Blind tasting is a compelling sport. (Andrey Popov/

Blind tasting is often initiated when wine is poured into your glass without revealing the label, presenting a unique challenge that goes mere guessing. By harnessing your knowledge, you can elevate your approach from guesswork to skilled blind tasting.

Blind tasting focuses on the key elements of wine analysis, allowing you to explore the fundamentals of this practice. It is considered an art form, a means of identifying a wine's style, grape variety, origin, production method, and quality. Some tasters even claim they can discern the best market for a wine after tasting it.

However, it's worth noting that blind tasting is more about the process of elimination than about precisely identifying the wine or vintage. It involves providing logical reasoning and explanations for your conclusions.

Our journey begins with the still wines of the "King of Grapes": Pinot Noir.

The Attributes of Pinot Noir

Pinot Noir is a thin-skinned grape variety that often results in wines of a pale brick-red color. These wines can range from moderate to full-bodied, with alcohol levels typically between 13-15.5%. They are known for their elegant, grainy tannins and lively acidity. Pinot Noir is versatile, used in the production of sparkling wines like Champagne and Franciacorta, as well as in high-end blends. Occasionally, it's also used to create a Blanc de Noir, a white wine made from red grapes, which tends to be fuller-bodied than traditional white wines.

Our exploration begins in Burgundy, a region synonymous with Pinot Noir. Here, the grape expresses itself in myriad forms, reflecting the intricate nuances of its terroir. .

By understanding these attributes and starting with a focused region like Burgundy, you can approach blind tasting with confidence. Remember, the goal is not just to identify the wine to communicate a logical response.

Burgundy offers complex terroirs and requires a deep understanding of the region. (Photo: Lozz/

Exploring Burgundy: The Heartland of Pinot Noir

Burgundy stands as the quintessential home of Pinot Noir, distinguished by diversity of terroir variations. Each appellation within this revered wine region produces distinct styles and quality levels of Pinot Noir. However, rather than attempting to pinpoint every Premier Cru, focusing on the classics can significantly enhance your understanding and appreciation. Recognizing these classic origins not only increases your chances of identifying the wine but also gives you the flexibility to refine your decision-making process during blind tastings.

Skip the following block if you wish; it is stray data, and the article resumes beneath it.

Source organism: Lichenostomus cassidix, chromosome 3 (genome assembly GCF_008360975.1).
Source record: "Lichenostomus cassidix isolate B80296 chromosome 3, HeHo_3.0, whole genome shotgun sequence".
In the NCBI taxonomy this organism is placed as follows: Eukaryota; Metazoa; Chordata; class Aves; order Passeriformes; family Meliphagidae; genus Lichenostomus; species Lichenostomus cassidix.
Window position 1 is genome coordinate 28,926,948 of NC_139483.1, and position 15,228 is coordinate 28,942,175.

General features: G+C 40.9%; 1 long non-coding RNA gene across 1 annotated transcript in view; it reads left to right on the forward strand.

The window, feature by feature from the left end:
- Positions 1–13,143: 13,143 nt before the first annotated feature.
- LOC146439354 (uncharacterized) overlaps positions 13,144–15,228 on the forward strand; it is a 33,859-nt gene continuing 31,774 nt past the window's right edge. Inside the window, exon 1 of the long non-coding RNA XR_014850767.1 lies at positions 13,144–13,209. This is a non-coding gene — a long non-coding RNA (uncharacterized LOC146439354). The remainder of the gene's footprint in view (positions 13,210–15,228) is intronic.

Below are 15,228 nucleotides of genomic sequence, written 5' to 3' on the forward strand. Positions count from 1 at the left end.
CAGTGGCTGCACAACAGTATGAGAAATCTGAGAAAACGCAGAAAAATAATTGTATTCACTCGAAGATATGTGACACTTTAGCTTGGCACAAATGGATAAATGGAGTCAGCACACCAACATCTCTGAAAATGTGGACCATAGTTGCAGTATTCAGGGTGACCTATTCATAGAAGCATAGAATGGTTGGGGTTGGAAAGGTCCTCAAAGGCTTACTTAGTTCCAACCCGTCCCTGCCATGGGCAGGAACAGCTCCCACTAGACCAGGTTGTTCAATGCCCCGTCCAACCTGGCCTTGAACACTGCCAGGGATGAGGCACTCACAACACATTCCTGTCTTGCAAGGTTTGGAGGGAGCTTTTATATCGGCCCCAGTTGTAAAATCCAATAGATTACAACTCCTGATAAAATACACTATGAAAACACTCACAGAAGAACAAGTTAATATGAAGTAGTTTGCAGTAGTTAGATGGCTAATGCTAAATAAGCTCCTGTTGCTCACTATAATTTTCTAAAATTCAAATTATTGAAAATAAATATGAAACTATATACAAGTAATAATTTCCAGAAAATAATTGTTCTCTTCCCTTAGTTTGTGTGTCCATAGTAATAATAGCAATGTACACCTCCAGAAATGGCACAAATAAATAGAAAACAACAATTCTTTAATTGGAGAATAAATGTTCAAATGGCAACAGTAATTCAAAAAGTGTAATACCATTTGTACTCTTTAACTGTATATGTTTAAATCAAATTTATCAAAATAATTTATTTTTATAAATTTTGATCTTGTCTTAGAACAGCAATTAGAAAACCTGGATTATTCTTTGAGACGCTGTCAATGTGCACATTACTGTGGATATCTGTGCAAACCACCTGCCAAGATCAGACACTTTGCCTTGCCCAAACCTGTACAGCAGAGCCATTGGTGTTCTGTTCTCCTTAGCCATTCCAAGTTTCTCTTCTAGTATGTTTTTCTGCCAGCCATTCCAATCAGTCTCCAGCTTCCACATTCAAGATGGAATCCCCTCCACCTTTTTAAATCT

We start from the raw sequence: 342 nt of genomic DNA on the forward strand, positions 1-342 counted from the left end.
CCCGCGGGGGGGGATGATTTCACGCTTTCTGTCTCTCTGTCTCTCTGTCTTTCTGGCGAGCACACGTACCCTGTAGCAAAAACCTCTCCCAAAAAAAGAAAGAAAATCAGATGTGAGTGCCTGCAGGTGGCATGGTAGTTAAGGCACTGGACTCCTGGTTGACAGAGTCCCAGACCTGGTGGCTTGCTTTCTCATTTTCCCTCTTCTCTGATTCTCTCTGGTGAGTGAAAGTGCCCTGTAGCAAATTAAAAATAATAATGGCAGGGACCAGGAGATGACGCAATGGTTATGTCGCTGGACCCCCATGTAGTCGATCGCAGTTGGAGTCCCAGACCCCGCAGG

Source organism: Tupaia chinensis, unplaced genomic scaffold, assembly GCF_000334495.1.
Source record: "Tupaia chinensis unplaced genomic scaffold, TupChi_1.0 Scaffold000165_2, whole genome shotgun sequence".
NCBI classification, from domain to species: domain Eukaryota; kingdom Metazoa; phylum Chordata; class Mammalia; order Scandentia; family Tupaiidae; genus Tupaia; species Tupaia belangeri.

Côte de Nuits

When tasting a Pinot Noir that you suspect originates from the Côte d'Or, an initial step might be to determine whether it's from the Côte de Beaune (south) or the Côte de Nuits (north). Generally, wines from the Côte de Nuits are noted for their spicier profile and fuller body, with tannins that offer more grip. They are often described as having a darker fruit expression, potentially due to higher levels of ripeness.


Gevrey-Chambertin, hosting nine of the thirty-three Grand Crus, is a logical starting point when you encounter a Pinot Noir of exceptional quality. The wines from this appellation are frequently described as "masculine" or "powerful," more full-bodied than those from Vosne or Morey-St.-Denis. Key characteristics include a powerful expression, voluptuous body, and high elegance, coupled with remarkable ageability, resulting in gamey and savory notes.



Vosne-Romanée is a highlight of Burgundy, home to six Grand Crus. These wines are distinguished by their spicy and elegant profile, with floral nuances and a silky texture that underscores their unique elegance. The Premier and Grand Cru vineyards contribute to the complexity and distinction, making it one of the most prestigious appellations.


Côte de Beaune

Moving south to the Côte de Beaune, the focus shifts to wines that exhibit a purity of red fruits and floral notes. Despite the predominance of Chardonnay plantings, the region produces some exceptional Pinot Noirs.


The Grand Cru Corton is usually associated with red wines that are voluptuous, featuring high, grippy tannins and savory notes. Adjacent to Corton, Corton-Charlemagne is renowned for its exceptional high-end Chardonnays, reputedly favored by Charlemagne himself.


Pommard & Volnay: Contrasting Neighbors

In the landscape of Burgundy, Pommard and Volnay present a study in contrast, despite their geographical proximity. Pommard is recognized as a powerhouse, known for its distinctive, energetic tannins and high intensity. Although it doesn't boast Grand Cru vineyards, the robustness of Pommard's wines makes a significant statement.